United States. Goldenseal (Hydrastis canadensis) Root, Cut and Sifted, Certified Organic
Common names: Orange Root, Yellow Root, Yellow Paint Root, Golden Root, Yellow Puccoon, Ground Raspberry, Wild Curcuma, Ohio Curcuma, Indian Turmeric, Indian Dye, Eye Root, Eye Balm, Indian Paint, Jaundice Root, Warnera, Indian Plant, Sceau D’or, Pit Canad
Goldenseal grows as a perennial in Southeastern Canada and the Eastern US. It was a revered Native American and Eclectic remedy, used to soothe inflammatory conditions affecting the mucous membranes of the respiratory, digestive, and genitourinary systems.
Much of its effects appear to be related to the presence of isoquinoline alkaloids, mainly hydrastine, berberine, berberastine, canadine, candaline, and hydrastinine. Its bitter components stimulate secretions of the liver, gall bladder, and spleen, and revive the appetite. Berberine in particular has been extensively studied for its anti-microbial, immune-boosting, and astringent actions.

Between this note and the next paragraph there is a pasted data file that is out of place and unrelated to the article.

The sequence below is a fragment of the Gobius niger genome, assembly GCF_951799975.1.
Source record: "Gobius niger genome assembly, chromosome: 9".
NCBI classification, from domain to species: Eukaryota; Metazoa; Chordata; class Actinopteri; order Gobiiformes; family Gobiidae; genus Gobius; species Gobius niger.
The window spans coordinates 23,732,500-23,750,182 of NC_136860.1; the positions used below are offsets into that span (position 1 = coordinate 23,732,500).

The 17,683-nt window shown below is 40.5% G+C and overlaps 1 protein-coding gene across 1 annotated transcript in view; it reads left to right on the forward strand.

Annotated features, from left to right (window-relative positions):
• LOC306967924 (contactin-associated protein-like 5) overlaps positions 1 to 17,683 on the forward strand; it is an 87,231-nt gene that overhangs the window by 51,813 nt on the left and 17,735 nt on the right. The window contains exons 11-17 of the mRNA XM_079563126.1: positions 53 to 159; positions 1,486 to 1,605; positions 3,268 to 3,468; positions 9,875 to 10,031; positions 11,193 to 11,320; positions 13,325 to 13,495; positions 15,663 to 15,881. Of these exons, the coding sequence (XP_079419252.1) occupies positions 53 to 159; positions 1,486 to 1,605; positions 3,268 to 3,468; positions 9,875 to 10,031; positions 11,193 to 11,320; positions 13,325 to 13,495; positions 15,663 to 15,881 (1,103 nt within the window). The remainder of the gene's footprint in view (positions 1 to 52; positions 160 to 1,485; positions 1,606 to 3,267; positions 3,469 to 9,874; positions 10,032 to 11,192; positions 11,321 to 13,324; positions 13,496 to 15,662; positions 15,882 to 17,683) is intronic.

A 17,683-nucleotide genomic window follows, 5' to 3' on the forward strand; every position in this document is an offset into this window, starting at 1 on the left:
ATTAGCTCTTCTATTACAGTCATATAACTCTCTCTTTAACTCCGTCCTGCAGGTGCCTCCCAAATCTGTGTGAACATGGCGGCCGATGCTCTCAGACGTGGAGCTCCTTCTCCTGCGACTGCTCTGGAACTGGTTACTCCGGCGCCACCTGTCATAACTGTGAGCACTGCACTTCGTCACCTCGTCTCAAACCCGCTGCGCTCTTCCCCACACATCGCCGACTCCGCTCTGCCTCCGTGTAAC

Goldenseal should not be used during pregnancy.
Cech, NB, Junio, HA, Ackermann, LW, Kavanaugh, JS, Horswill, AR. (2012). Quorum Quenching and Antimicrobial Activity of Goldenseal (Hydrastis canadensis) against Methicillin-Resistant Staphylococcus aureus (MRSA). Planta Medica, 78(14), 1556–1561.
Cecil CE, Davis JM, Cech NB, Laster SM. (2011). Inhibition of H1N1 influenza A virus growth and induction of inflammatory mediators by the isoquinoline alkaloid berberine and extracts of goldenseal (Hydrastis canadensis). Int Immunopharmacol. Nov;11(11):1706-14.
Yamaura, K, Shimada, M, Nakayama, N, & Ueno, . (2011). Protective effects of goldenseal (Hydrastis canadensis L.) on acetaminophen-induced hepatotoxicity through inhibition of CYP2E1 in rats. Pharmacognosy Research, 3(4), 250–255.
*These statements have not been evaluated by the FDA. These products are not intended to diagnose, treat, cure or prevent any disease. As with any herb, consulting a doctor before you begin taking Goldenseal is recommended.